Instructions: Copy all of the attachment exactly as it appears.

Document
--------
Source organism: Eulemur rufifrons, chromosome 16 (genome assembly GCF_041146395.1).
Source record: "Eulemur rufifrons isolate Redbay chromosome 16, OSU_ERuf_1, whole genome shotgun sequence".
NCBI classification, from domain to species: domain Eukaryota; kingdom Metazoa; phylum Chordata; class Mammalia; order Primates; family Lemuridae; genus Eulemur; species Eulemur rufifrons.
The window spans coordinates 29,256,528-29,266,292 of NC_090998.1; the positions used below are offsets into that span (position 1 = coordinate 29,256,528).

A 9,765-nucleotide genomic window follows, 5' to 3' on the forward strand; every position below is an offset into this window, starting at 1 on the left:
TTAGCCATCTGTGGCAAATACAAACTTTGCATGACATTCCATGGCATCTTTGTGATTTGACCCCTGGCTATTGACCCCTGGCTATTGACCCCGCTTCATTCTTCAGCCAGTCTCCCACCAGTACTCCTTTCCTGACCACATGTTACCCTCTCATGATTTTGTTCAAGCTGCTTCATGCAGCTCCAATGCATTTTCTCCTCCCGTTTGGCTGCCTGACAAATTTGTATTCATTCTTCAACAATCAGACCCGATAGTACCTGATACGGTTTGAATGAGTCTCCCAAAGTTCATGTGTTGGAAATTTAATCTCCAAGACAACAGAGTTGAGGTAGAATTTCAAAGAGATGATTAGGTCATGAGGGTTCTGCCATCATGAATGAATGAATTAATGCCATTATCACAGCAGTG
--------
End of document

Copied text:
Source organism: Eulemur rufifrons, chromosome 16 (genome assembly GCF_041146395.1).
Source record: "Eulemur rufifrons isolate Redbay chromosome 16, OSU_ERuf_1, whole genome shotgun sequence".
NCBI classification, from domain to species: domain Eukaryota; kingdom Metazoa; phylum Chordata; class Mammalia; order Primates; family Lemuridae; genus Eulemur; species Eulemur rufifrons.
The window spans coordinates 29,256,528-29,266,292 of NC_090998.1; the positions used below are offsets into that span (position 1 = coordinate 29,256,528).

A 9,765-nucleotide genomic window follows, 5' to 3' on the forward strand; every position below is an offset into this window, starting at 1 on the left:
TTAGCCATCTGTGGCAAATACAAACTTTGCATGACATTCCATGGCATCTTTGTGATTTGACCCCTGGCTATTGACCCCTGGCTATTGACCCCGCTTCATTCTTCAGCCAGTCTCCCACCAGTACTCCTTTCCTGACCACATGTTACCCTCTCATGATTTTGTTCAAGCTGCTTCATGCAGCTCCAATGCATTTTCTCCTCCCGTTTGGCTGCCTGACAAATTTGTATTCATTCTTCAACAATCAGACCCGATAGTACCTGATACGGTTTGAATGAGTCTCCCAAAGTTCATGTGTTGGAAATTTAATCTCCAAGACAACAGAGTTGAGGTAGAATTTCAAAGAGATGATTAGGTCATGAGGGTTCTGCCATCATGAATGAATGAATTAATGCCATTATCACAGCAGTG